Boyfriend freed of 2004 murder of schoolgirl

– judge slams poor police work in case

After the submission, made by lead defence counsel Hukumchand last week, was upheld by Justice Ramlal, he then ordered the mixed jury to return a formal unanimous verdict of not guilty in favour of Bagot, also known as Paul Moore.

However, while Bagot, who is now 32 years old, has been cleared of the murder of his then 16-year-old girlfriend Abigail Gittens he was remanded to prison yesterday afternoon. There was an arrest warrant out for Bagot in for allegedly attempting to escape lawful custody.

Abigail Gittens

It was alleged that on September 29, 2004 at Middle Road, East La Penitence, Georgetown, Bagot murdered Gittens. Bagot was charged with the murder on October 4, 2004 at the Georgetown Magistrates’ Court.

The High Court trial commenced early last month. Prosecutors Rhondel Weever and Shivanie Balcharan led the state’s case. Sonia and Kamini Parag were also on the defence team.

On September 29, 2004, Gittens, a former student of the St John’s College, had just gotten out of a bus at Middle Road when she was attacked. The teen, relatives had told Stabroek News, was returning to her Lot 191 Middle Road home after attending a friend’s birthday party.

Gittens was rushed to the Georgetown Public Hospital (GPH), where she succumbed to her wounds a day later. Before her death, reports further said, Gittens had related to her mother that she had just disembarked a minibus when she was hit by a motorcycle. Shortly after being hit, Gittens said she felt a burning sensation to the neck and realized that she had been stabbed. Her attacker, according to reports, continued plunging a sharp object into her body even as she cried for help.

Paul Bagot

Hukumchand made a no-case submission last Thursday in which he stated that there was not enough evidence to identify his client, Bagot, to be the attacker.

This submission was upheld by Justice Ramlal yesterday morning. The judge listed a number of reasons which led to him upholding the submission. Justice Ramlal also noted that this was one of several cases this year where weak evidence led by the prosecution resulted in a no-case submission being upheld.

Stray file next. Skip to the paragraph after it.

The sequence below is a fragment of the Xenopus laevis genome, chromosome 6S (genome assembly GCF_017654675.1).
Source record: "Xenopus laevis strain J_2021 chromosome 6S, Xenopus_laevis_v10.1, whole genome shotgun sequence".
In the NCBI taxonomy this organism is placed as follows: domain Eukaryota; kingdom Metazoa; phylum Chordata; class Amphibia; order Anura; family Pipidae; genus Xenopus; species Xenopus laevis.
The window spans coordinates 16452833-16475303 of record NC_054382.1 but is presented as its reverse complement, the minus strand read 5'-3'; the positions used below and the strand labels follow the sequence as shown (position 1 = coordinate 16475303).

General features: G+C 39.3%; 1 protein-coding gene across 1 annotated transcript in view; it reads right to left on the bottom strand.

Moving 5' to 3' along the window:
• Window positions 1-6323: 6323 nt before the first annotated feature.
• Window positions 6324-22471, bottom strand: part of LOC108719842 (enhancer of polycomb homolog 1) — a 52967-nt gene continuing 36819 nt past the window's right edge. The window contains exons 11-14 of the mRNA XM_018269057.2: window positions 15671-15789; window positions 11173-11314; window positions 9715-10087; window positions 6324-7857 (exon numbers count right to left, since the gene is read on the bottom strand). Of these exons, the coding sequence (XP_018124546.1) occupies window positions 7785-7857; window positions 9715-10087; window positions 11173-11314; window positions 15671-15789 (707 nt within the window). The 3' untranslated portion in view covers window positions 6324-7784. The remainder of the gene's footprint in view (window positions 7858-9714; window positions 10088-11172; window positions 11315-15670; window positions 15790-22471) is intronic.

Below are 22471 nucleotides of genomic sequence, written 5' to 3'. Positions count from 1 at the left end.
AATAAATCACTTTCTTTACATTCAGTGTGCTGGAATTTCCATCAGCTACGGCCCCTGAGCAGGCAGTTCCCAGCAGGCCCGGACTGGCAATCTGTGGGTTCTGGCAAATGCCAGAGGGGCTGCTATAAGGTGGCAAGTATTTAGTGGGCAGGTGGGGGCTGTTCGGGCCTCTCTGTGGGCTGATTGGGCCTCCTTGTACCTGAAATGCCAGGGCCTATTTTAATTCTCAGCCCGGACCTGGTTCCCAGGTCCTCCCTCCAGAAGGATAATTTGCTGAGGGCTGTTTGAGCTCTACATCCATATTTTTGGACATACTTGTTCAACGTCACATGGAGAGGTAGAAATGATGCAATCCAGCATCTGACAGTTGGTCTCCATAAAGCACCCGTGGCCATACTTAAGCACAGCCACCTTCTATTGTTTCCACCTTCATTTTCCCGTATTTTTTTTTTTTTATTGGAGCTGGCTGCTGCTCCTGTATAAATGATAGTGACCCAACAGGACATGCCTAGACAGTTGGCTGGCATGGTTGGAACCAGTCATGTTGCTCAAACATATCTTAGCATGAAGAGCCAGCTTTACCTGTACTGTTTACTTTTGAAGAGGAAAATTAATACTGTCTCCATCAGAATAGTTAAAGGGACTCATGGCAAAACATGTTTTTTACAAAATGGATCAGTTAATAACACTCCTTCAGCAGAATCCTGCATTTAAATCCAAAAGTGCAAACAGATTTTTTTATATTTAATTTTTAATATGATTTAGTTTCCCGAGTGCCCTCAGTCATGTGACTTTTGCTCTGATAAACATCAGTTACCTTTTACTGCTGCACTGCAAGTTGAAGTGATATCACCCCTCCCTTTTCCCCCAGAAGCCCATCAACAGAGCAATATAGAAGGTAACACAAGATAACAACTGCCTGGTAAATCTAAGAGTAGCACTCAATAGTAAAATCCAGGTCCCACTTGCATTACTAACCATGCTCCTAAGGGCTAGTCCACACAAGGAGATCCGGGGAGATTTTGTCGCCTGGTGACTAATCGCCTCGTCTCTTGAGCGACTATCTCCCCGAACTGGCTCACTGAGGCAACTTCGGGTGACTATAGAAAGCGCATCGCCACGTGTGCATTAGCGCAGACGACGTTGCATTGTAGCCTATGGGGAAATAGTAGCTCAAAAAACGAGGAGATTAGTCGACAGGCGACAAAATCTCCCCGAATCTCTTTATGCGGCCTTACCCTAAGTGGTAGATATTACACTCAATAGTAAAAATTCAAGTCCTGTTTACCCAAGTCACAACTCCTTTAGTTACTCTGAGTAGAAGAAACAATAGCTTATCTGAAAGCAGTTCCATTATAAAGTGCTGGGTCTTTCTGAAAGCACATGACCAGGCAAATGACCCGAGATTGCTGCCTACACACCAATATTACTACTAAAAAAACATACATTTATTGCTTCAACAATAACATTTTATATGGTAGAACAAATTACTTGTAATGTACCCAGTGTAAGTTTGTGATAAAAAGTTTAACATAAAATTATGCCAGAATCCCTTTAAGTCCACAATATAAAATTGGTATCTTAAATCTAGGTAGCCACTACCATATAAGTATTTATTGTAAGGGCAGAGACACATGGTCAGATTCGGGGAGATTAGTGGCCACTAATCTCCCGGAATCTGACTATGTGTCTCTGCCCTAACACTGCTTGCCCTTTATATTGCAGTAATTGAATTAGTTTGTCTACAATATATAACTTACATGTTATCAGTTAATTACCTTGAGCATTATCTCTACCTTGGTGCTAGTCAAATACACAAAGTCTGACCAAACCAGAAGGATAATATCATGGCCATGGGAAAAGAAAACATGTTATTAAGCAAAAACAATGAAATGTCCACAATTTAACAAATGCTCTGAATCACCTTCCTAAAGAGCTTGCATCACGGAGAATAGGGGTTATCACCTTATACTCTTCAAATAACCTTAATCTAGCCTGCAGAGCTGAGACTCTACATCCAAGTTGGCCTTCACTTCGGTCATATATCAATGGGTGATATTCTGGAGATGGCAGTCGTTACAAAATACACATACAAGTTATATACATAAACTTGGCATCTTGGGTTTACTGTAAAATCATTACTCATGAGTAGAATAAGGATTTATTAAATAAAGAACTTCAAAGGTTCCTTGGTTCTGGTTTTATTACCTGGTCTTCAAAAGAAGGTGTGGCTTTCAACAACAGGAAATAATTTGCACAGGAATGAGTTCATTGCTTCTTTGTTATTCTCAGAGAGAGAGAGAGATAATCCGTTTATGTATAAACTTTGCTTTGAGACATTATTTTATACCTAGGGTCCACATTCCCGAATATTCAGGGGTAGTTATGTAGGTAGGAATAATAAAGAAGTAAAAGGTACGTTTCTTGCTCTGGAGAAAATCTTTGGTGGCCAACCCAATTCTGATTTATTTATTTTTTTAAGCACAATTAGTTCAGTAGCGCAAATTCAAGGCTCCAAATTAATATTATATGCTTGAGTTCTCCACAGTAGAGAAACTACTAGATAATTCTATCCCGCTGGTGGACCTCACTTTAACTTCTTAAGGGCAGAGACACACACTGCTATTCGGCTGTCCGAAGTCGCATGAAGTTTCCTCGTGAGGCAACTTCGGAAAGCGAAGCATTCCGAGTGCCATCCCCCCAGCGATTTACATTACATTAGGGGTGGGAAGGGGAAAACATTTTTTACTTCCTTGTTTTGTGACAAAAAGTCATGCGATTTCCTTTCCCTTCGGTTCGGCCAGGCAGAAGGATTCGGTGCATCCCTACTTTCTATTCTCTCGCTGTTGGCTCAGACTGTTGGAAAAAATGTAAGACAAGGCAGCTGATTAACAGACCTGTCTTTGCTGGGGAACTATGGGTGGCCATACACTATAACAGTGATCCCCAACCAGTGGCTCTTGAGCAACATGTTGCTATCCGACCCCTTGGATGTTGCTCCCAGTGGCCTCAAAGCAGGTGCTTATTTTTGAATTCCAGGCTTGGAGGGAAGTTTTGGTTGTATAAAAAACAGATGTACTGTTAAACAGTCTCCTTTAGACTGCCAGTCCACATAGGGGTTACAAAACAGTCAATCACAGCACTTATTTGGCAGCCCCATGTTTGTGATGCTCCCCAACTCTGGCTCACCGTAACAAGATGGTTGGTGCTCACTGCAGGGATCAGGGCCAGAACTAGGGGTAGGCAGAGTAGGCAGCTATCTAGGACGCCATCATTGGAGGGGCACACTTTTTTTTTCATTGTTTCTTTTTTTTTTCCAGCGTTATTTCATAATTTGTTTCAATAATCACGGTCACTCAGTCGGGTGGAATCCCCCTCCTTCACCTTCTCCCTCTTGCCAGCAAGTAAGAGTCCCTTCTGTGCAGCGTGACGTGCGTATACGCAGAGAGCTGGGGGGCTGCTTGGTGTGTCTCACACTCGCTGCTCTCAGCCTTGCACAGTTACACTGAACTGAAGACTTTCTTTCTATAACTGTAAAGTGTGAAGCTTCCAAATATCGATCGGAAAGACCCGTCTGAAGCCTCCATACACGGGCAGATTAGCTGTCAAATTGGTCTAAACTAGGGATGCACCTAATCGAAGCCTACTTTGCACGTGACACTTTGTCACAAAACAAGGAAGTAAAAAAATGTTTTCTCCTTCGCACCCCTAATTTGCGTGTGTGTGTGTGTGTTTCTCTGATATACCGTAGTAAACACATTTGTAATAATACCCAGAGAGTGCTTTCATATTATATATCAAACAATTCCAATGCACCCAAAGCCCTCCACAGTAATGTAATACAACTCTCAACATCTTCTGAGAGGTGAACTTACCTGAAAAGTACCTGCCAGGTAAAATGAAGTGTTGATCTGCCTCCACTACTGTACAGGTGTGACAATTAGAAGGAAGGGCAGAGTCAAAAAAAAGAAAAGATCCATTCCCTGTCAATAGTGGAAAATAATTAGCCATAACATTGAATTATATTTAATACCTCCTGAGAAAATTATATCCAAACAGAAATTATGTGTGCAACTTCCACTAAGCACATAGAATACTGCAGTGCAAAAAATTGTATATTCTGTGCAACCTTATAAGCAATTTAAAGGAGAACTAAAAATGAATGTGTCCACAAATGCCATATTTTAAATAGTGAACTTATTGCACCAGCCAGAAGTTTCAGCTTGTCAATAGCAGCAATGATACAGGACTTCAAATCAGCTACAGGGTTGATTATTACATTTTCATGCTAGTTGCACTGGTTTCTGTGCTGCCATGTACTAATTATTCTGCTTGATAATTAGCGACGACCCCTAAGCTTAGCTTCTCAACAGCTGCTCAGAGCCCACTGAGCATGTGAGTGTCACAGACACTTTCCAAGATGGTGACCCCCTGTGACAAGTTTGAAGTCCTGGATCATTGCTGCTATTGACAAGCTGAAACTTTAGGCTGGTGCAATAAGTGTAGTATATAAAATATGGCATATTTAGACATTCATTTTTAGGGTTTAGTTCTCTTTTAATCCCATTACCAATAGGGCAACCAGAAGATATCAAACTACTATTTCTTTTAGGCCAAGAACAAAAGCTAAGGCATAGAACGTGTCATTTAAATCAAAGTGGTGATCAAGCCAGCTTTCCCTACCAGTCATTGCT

No case submissions upheld
The prosecution was unable to attest to the reliability and credibility of a dying declaration reportedly made by Gittens at the GPH. Nelly Gittens, mother of the deceased, had told the court that during her dying declaration the teen only identified her attacker as “Paul”. No evidence was led by the prosecution to connect that “Paul” to the accused.

Further, evidence given by Nelly Gittens and another witness, Ken Isaacs, established that the area where Abigail was stabbed was dark. The prosecution, Justice Ramlal pointed out, did not lead evidence to prove that the area was sufficiently lit to allow for Gittens to identify her attacker.

In fact, the judge said, the prosecution never led evidence to determine the exact location where Gittens was murdered nor did it establish that the incident did occur. Justice Ramlal said that being someone’s boyfriend was not enough evidence to link a person to a crime.

Pathologist Vivekanand Brijmohan, during his testimony, told the court that Gittens may not have been able to speak because the fatal wounds she suffered would have blocked her air passages. This, Justice Ramlal said, contradicted Nelly Gittens’s report about the dying declaration.